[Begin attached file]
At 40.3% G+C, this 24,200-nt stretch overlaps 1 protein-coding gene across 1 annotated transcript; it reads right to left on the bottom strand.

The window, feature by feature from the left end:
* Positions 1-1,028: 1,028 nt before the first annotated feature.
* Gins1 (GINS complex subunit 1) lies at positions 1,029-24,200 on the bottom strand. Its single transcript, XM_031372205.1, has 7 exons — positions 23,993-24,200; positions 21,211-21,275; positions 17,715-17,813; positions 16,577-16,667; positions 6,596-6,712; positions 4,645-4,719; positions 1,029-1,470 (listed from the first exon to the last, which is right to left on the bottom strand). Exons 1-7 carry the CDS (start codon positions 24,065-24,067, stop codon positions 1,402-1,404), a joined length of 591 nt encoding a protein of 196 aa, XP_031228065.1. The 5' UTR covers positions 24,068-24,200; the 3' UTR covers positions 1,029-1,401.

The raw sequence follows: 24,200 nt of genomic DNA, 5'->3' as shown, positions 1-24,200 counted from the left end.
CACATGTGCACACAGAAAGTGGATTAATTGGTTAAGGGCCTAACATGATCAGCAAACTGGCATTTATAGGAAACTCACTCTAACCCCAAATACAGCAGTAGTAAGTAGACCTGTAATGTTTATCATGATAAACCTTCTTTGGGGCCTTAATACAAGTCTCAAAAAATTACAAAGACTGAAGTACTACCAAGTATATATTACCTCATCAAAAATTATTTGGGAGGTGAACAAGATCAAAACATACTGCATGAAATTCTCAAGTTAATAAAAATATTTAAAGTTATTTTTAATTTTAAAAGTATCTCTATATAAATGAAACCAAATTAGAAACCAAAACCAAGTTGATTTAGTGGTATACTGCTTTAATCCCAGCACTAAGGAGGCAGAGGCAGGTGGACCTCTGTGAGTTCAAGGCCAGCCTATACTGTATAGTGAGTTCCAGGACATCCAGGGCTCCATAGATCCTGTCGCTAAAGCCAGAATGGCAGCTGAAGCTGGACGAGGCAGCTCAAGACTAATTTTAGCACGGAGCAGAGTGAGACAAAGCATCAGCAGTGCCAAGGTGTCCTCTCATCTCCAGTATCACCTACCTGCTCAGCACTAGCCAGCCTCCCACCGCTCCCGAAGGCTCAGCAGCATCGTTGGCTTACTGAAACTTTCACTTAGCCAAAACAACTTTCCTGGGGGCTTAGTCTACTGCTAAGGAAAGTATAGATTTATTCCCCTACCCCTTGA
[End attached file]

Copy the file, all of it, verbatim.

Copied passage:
At 40.3% G+C, this 24,200-nt stretch overlaps 1 protein-coding gene across 1 annotated transcript; it reads right to left on the bottom strand.

The window, feature by feature from the left end:
* Positions 1-1,028: 1,028 nt before the first annotated feature.
* Gins1 (GINS complex subunit 1) lies at positions 1,029-24,200 on the bottom strand. Its single transcript, XM_031372205.1, has 7 exons — positions 23,993-24,200; positions 21,211-21,275; positions 17,715-17,813; positions 16,577-16,667; positions 6,596-6,712; positions 4,645-4,719; positions 1,029-1,470 (listed from the first exon to the last, which is right to left on the bottom strand). Exons 1-7 carry the CDS (start codon positions 24,065-24,067, stop codon positions 1,402-1,404), a joined length of 591 nt encoding a protein of 196 aa, XP_031228065.1. The 5' UTR covers positions 24,068-24,200; the 3' UTR covers positions 1,029-1,401.

The raw sequence follows: 24,200 nt of genomic DNA, 5'->3' as shown, positions 1-24,200 counted from the left end.
CACATGTGCACACAGAAAGTGGATTAATTGGTTAAGGGCCTAACATGATCAGCAAACTGGCATTTATAGGAAACTCACTCTAACCCCAAATACAGCAGTAGTAAGTAGACCTGTAATGTTTATCATGATAAACCTTCTTTGGGGCCTTAATACAAGTCTCAAAAAATTACAAAGACTGAAGTACTACCAAGTATATATTACCTCATCAAAAATTATTTGGGAGGTGAACAAGATCAAAACATACTGCATGAAATTCTCAAGTTAATAAAAATATTTAAAGTTATTTTTAATTTTAAAAGTATCTCTATATAAATGAAACCAAATTAGAAACCAAAACCAAGTTGATTTAGTGGTATACTGCTTTAATCCCAGCACTAAGGAGGCAGAGGCAGGTGGACCTCTGTGAGTTCAAGGCCAGCCTATACTGTATAGTGAGTTCCAGGACATCCAGGGCTCCATAGATCCTGTCGCTAAAGCCAGAATGGCAGCTGAAGCTGGACGAGGCAGCTCAAGACTAATTTTAGCACGGAGCAGAGTGAGACAAAGCATCAGCAGTGCCAAGGTGTCCTCTCATCTCCAGTATCACCTACCTGCTCAGCACTAGCCAGCCTCCCACCGCTCCCGAAGGCTCAGCAGCATCGTTGGCTTACTGAAACTTTCACTTAGCCAAAACAACTTTCCTGGGGGCTTAGTCTACTGCTAAGGAAAGTATAGATTTATTCCCCTACCCCTTGA